Error Watch will check complaints about DepEd learning modules | Inquirer News

Error Watch will check complaints about DepEd learning modules

Hotline in Davao region to receive complaints about mistakes in class modules
/ 04:18 AM October 26, 2020

DAVAO CITY, Davao del Sur, Philippines — The Department of Education (DepEd) has set up a monitoring program to look into complaints of errors in learning modules in Davao region after the agency’s attention was called by netizens.

Jenelito Atillo, spokesperson for the DepEd in the region, said the agency had set up a hotline for parents and other concerned individuals to raise their problems about the modules.

“Error Watch is a solution the DepEd has provided to respond immediately to module errors. We continue to listen to all complaints but only the valid ones,” Atillo said.


He said, though, that it would not be proper to post the concerns on social media even before informing the DepEd, schools or teachers, if the complainants wanted immediate solutions.


Not all modules originated from the department, he said, pointing out that it had partnered with private schools and other learning institutions in preparing them. But he said the DepEd was in close contact with these partners if the modules needed corrections.

Social media bashing

Atillo said some teachers had already been bashed on social media because of the reported “errors” in the modules.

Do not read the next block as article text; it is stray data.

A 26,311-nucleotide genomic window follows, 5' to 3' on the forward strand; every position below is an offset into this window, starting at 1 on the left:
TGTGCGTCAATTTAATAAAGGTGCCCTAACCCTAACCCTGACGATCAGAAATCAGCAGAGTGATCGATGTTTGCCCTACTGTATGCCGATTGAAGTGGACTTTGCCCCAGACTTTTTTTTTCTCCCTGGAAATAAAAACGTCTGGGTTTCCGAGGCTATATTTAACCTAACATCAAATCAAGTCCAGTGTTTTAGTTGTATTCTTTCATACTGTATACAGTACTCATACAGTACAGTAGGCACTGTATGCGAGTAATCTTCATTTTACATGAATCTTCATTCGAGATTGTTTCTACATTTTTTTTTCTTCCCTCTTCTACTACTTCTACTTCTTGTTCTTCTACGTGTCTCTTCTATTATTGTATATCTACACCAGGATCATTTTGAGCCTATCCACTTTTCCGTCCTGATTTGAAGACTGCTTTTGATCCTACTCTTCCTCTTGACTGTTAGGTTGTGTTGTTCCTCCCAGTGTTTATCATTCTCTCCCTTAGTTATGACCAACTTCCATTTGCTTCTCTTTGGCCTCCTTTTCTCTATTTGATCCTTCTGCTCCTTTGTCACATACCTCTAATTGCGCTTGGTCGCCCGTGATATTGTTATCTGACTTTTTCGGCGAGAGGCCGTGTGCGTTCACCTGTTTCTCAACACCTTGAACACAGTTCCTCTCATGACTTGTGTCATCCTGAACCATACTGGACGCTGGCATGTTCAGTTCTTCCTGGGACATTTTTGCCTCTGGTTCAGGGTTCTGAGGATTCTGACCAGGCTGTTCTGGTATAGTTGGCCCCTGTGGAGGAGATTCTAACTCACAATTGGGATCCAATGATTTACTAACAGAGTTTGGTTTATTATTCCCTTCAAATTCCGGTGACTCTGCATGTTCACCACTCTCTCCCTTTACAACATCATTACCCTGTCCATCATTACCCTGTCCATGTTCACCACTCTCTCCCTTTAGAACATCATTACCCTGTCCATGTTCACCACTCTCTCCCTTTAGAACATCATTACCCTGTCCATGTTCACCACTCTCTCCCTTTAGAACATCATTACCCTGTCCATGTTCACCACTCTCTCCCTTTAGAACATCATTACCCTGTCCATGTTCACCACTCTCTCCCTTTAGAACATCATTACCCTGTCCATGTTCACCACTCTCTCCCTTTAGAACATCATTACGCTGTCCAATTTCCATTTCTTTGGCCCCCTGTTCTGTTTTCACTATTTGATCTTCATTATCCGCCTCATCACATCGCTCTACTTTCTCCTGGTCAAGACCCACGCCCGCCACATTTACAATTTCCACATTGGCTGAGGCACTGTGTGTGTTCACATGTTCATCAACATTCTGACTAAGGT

“[The teachers] are already flexible. Many have already gotten over the negative public reactions,” he said. But Atillo asked the public to be more prudent in their criticisms as the teachers, like them, were also in a very difficult situation.

“They (teachers) are doing their best to continuously provide the needed education to the pupils; and so with the DepEd, who is moving heaven and earth to reach out to the pupils despite this difficult situation of pandemic,”Atillo said.

He noted the transfer of more students from private to public schools because of the pandemic.

Fewer enrollees

“Although it has been a normal thing every year to see more transferees from the private schools, the extraordinary exodus this year may be due to the economic downtrend [brought about by] the pandemic,” Atillo said.


Compared to the 1.16 million enrollees in public schools in 2019, only 1.12 million have enrolled in the region’s public schools this year, or a 3-percent drop from the previous year’s level.

But in private schools in the region, the total number of enrollees dropped by almost half, from 196,640 last year to only 96,750 enrollees this year.

Education Secretary Leonor Briones, however, decided to extend the enrollment in public school up to November, hoping more pupils would enlist.

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